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Social Psychology.docx

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Elizabeth Page- Gould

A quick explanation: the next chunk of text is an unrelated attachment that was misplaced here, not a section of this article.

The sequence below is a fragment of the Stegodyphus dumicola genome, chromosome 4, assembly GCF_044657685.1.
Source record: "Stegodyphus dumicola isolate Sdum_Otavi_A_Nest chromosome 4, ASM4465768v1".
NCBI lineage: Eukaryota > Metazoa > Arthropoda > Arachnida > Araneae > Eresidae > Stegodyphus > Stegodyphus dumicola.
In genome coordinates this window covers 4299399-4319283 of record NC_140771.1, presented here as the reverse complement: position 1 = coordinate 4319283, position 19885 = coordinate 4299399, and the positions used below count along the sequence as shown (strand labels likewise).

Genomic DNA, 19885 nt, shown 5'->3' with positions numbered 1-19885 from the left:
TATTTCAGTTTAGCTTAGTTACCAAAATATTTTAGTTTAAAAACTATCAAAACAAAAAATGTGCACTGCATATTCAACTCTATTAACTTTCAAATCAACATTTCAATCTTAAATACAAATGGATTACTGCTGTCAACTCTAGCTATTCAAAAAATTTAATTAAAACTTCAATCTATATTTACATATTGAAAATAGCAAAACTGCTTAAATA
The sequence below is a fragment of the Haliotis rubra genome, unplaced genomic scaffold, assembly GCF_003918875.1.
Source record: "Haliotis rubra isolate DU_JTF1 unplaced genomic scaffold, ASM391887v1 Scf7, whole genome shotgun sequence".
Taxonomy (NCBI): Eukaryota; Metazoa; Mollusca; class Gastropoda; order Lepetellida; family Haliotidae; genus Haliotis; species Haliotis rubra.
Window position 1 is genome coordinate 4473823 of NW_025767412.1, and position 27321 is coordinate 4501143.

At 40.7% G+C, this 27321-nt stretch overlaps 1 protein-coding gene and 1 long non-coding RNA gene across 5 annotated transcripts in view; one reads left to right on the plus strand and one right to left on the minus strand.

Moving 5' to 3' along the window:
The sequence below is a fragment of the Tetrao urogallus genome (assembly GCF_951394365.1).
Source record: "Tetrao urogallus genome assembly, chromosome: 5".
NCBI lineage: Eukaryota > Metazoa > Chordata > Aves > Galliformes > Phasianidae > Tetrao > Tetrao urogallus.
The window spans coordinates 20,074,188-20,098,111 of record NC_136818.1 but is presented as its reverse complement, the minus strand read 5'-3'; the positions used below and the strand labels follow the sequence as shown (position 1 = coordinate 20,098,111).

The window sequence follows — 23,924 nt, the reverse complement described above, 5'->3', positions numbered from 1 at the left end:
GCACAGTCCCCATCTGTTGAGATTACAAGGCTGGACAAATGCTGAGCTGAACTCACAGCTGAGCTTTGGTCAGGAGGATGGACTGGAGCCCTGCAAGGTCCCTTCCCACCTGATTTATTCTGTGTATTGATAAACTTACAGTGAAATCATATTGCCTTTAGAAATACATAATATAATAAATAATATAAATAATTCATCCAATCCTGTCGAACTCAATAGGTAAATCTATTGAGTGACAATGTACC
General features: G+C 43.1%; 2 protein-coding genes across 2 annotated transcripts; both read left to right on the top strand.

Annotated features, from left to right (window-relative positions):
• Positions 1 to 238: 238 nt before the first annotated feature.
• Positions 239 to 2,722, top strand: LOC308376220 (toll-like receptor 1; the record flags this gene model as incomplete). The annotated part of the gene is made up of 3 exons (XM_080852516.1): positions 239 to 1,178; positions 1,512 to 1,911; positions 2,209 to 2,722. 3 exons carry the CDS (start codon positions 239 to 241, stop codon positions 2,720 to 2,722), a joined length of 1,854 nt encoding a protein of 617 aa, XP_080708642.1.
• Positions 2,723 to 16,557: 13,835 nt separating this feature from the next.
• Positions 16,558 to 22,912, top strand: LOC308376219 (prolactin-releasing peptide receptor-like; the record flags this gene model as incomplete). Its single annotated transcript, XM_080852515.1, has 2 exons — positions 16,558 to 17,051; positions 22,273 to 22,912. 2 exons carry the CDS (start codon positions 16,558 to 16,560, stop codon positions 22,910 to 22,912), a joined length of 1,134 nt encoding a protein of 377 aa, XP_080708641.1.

Social Psychology Sept 18, 2011 Chapter 1 What is Social Psychology? - we think of social influence as direct attempts at persuasion, whereby one person deliberately tries to change another person’s behaviour - direct attempts at persuasion also occur when our friends try to get us to do something we really don’t want to do - for psychologist it goes beyond behaviour – but influences our thoughts and emotions - even when we are not in the physical presence of someone we are still influenced by them - social psychology is therefore the scientific study in which people’s thoughts, feelings, and behaviours are influenced by the real or imagined presence of other people The Power of Social Interpretation - social psychology is distinct because it doesn’t look at social situations in an objective sense but by their interpretation of the social environment - ex. You can bring as much evidence into a trial but at the end o fthe day the final verdict lies in the hands of the jury who’s decision may be based on the events and perceptions that may not take objective relevance into matter - social psych is an experimentally based science that tests its assumptions rather then rely on wisdom, common sense or opinions of philosophers etc Some Alternative Ways of Understanding Social Influence - People are not always aware of the origin of their own responses Folk Wisdom - Journalist, critics and novelist have things to say about these situations – called FOLK WISDOM - There is a problem with this knowledge: they disagree with each other, and there is not way of determining who is correct - Ex. There is no shortage of folk wisdom about why in the Solar Temple, the cult members killed themselves and their children at the request of their leader – may have been drugged or hypnotized or may have been disturbed in the first place - People tend not to learn from previous incidents – more examples of this on page 8 - A cult can be very powerful in affecting the hearts and minds of normal people – the population is eager to find someone to blame  people blame the victims themselves for their stupidity or being mentally ill - One of the tasks of a social psych. Is to make educated guesses (hypothesis) about the specific situation under which one outcome or the other would occur - They perfom experiments to test these about the nature of the social world - One of the tasks is also to design experiments sophisticated enough to demonstrate the specific situation under which one or the other applies Social Psych Compared with Sociology - Social psych and sociology both look at the influence of social and societal factors on human behaviour - The difference however are: social psychology is a branch of psychology and as such, is rooted in an interest in individual human beings, with an emphasis on the psychological processes going on in their hearts and minds - For the social psychologist, the level of analysis is the individual in context of the social situation - Social Psychologist focuses on the specific psychological processes that trigger aggression in specific situations - Sociology is concerned with broad societal factors that influence events in a given society – like social class, structure and institutions - MAJOR DIFFERENCE: Sociology rather then focusing on the psychology of the individual, tends toward a more macro focus – that of society at large. - Sociologist are likely to be concerned with why a particular society produces different levels and types of aggression in its members - The goal of social psychology is to identify universal properties of human nature that make everyone susceptible to social influence, regardless of social class or culture Social Psychology Compared with Personality Psychology - When people behave in a interesting or unusual way, it is natural to try and pinpoint what aspects of their personality led them to respond as they did - When trying to find explanation for behaviours, personality psychologist focus on individual differences – the aspects of an individual’s personality that make him or her different from other individuals - Ex. The Solar Temple story – personality psychologist would believe that all those people were weak-willed or even psychotic - Social psychologists are convinced that explaining behaviour primarily in terms of personality factors ignores a critical part of the story: the powerful role played by social influence - It is conceivable that all these people are psychotic – that explanation is highly improbable  a deeper, richer more thorough explanation is to understand the power and influence that these leaders had on the cult, the nature of the impact of living in a closed society - (WAITRESS EXAMPLE PAGE 11) - When trying to account for a person’s behaviour, the majority of people will jump to the conclusion that the person behaviour was caused by their personality rather then the influence of the situation The Power of Social Influence - Big barrier when trying to convince people that their behaviour is influenced by social environment because we believe people’s behaviours depend on their personalities  this is known as the fundamental attribution error  the tendency to explain people’s behaviour’s in terms of personality traits, thereby underestimating the power of social influence Underestimating the Power of Social Influence - We experience a feeling of false security - By failing to appreciate fully the power of the situation, we tend to oversimplify complex situations – this decreases the understanding of the cause of human behaviour - SEE EXAMPLE PAGE 12-14 The Subjectivity of the Social Situation - Behaviourism – a school of psychology maintaining that to understand human behaviour one need only consider the reinforcing properties of the environment – how positive and negative events in the environment are associated with specific behaviours. - Watson and Skinner suggested that all behaviour could be understood by examining the rewards and punishments in the organism’s environment and that there was not need to study such subjective states as thinking and feeling - Behaviourist chose not to deal with issues such as cognition, thinking and feeling, because they considered these concepts to be vague and mentalistic and not sufficiently anchored to observable behaviour - But social behaviour cannot be fully understood by confining our observations to the physical properties of a situation  half to look at the situation from the viewpoint of the people in it and how they construe the world around them - Ex. You wouldn’t give a salesperson a description of pain in your kidney like you would if a close friend asked you how you were doing? - Gestalt psychology holds that we should study the subjective way in which an object appears in people’s minds rather than the way in which the objective physical attributes of the object combine - Ex. To understand how people perceive a painting you would look at the all the individual building blocks like the type of brush strokes, the number of primary colors etc. - Gestalt psychs believe that it is impossible to understand the way in which an object is perceived through studying its building blocks .. the whole is different from the sum of its parts - Kurt Lewin took the bold approach of applying Gestalt principles beyond the perception of objects to social perception – how people perceive other people and their motives, intentions, and behaviours – was the first to realize the important of taking perspective of the people in any social situation to see how they construe the social environment Where Construals Come From: Basic Human Motives - A focus on individual differences in people’s personality, while valuable, misses what is usually of far greater importance : the effects of the social situation on people - We as human beings are complex, at any given moment, myriad intersecting motives underlie our thoughts and behaviours – two of these motives are the need to be accurate and the need to feel good about ourselves - Leon Festinger was quick to realize that it is precisely when these two motives tug an individual in opposite directions that we can gain our most valuable insights into the workings of the human heart and mind READ EXAMPLE PAGE 17 The Self-Esteem Approach: The Need to Feel Good About Ourselves - We have a need to maintain a high self-esteem – that is to see themselves as good, competent, and decent Justifying Behaviour - Ex. A husband and wife get into a divorce and the husband blames it on the wife’s inability to be responsive or attentive to his needs .. this makes him feel better about himself - It is difficult to own up to major deficiencies in ourselves .. the consequence is that it decreases the probability that the individual will learn from experience and will run into the same problems again - It is often possible for normal people to put a different spin on existing facts, one that show’s us in the best light - People distort their interpretation of reality so that they feel better about themselves Suffering and Self- Justification - Jean Francois – liked his teammates even more after a unpleasant hazing ritual o Thinks only a moron would go through pain to be accepted by a bunch of jerks so he justifies his decision by seeing his team in the best possible light - What about sever hazing? People still would still choose to belong to the group. - They consider it a small price to pay for the sense of team solidarity that it creates - The more unpleasant the procedure underwent to get into a group, the more liked the group o Human beings are motivated to maintain a positive picture of themselves, by justifying their behaviour o Leads them to do things that at first glance might be surprising – may prefer things for whom they have suffered over people they associate with pleasure The Social Cognition Approach: The Need to be Accurate - Human beings are skilled at thinking, contemplating and deducing – one of the hallmarks of being human is the ability to reason Social Cognition - Social cognition is the way in which human beings think about the world - People try to view the world as accurately as possible – viewed as amateurs doing their best to try and understand and predict the social world - We almost never know all the facts we need to in order to make the most accurate judgements of a given situation - Ex. You are asked what is better for you Lucky Charms or 100% Natural from Quaker .. we all would answer Lucky Charms because its a kid cereal and has more sugar in .. we are basing our answer off of the cover of the product when in actuality Natural has more fat in it then Lucky Charms o Thus things aren’t always as they appear – coming up with an accurate picture of the social world in not always easy Expectations about the Social World - Our expectations can change the nature of the social world - READ teacher example page 21 about the SELF FULFILLING PROPHECY Other Motives: Ensuring Our Survival and Coping with Mortality - The need to maintain a positive view of ourselves and the need to view the world accurately are the most important of our social motives but not the only ones - Biological drives like hunger and thirst can be powerful motivators, especially under extreme circumstances - We can also be motivated by the fear or by the promise of love, favours or rewards - Human behaviour is also motivated by the need to survive – also we need to cope with the fact that we are mortal beings Ensuring Our Survival - Evolutionary psychology is a theoretical branch of psychology that attempts to explain social behaviour in terms of genetic factors that evolved oer time according to the principles of nature - Natural selection – the idea that characteristics that help an organism survive will be passed on to its offspring’s  this theory says that human behaviour is driven by biology alone and the environment has no effect - But biological influences are in fact responsive to its environment Terror Management Theory - Only human beings possess the awareness that they will one day die - According to the theory – this produces fear and people will go to great lengths to reduce these negative feelings - We respond by boosting our self-esteems, and clinging to the values of our cultures - Ex. People that are reminded of their mortality will actually donate more to charaties then people who are not - Causes people to hold political and personal beliefs with a greater zeal - When people’s worldviews are threatened, thoughts of death are more accessible ex. Students highly invested in Canadian culture are exposed to views that threaten or attack their values  people who’s views are threatened report more death-related thoughts - Our cultural views shield us from thoughts of death Social Psychology and Social Problems - Reasons why social psychologist are interested in social influence: they are curious about how we become influenced, how we influence others etc - Also to contribute to the solution of social problems o Reduction of hostility and prejudice and the increase of altruism and generosity o Practising safe sex, conserving natural resources and water, helping people adjust to life change like entry into college or death of loved ones - Ex. Government wants to frighten people and stop them from smoking so they put warning labels on the packs of cigarettes o This is not affective in all situations however – like most people don’t want to think about death or a painful illness when getting ready to have sex o When exposed to these messages they express denial “ none of my friends have AIDS” o The convince themselves that the person they are with don’t have an STD and then continue on with having unprotected sex Social Psychology September 19/2011 Chapter 2 Social Psychology – An Empirical Science - Many social problems can be studied scientifically - The results we find when studying human behaviour can be predictable - Hindsight bias – exaggerate how much they could have predicted an outcome after knowing that it occurred - The trick is to predict what will happen in an experiment BEFORE you know how it turned out to be Formulating Hypotheses and Theories - A theory is an organized set of principles that can be used to explain observed phenomena - Social psychologist engage in a continual process of theory refinement and based on the results revies the theory and formulate new hypotheses - A hypothesis is a statement or idea about the relationship between two or more variables - Ex. Story of Kitty Genovese page 31 – the more people that witness the emergency, the les likely it is that any given individual will intervene  may have assumed that someone else had called the police - this referred to as the diffusion of responsibility The Observational Method - This is a technique whereby a researcher observes people and systematically records measurement of their behaviour - Depend on how actively the observer participates – the observer may not participate in anyway and blend in with the scenery o Ex. Using hidden video camera’s and small microphones - This helps to eliminate the problem of people changing their behaviour when they know they are being watched ex. Not bullying when observers are around - It is important for the researcher to clearly define the behaviour of interest – ex. If their is an intent to do harm by the bullier or if the victim shows distress - Operational definition refers to the precise specification of how variables are measured and manipulated o Define a power imbalance as a discrepancy in terms of height and weight between the children involved – bigger child is in a position of power relative to the smaller child o BUT if their looking at bullying in a corporate boardroom, they might define power imbalance as status in the corporation - Ethnography – the method by which researchers attempt to understand a group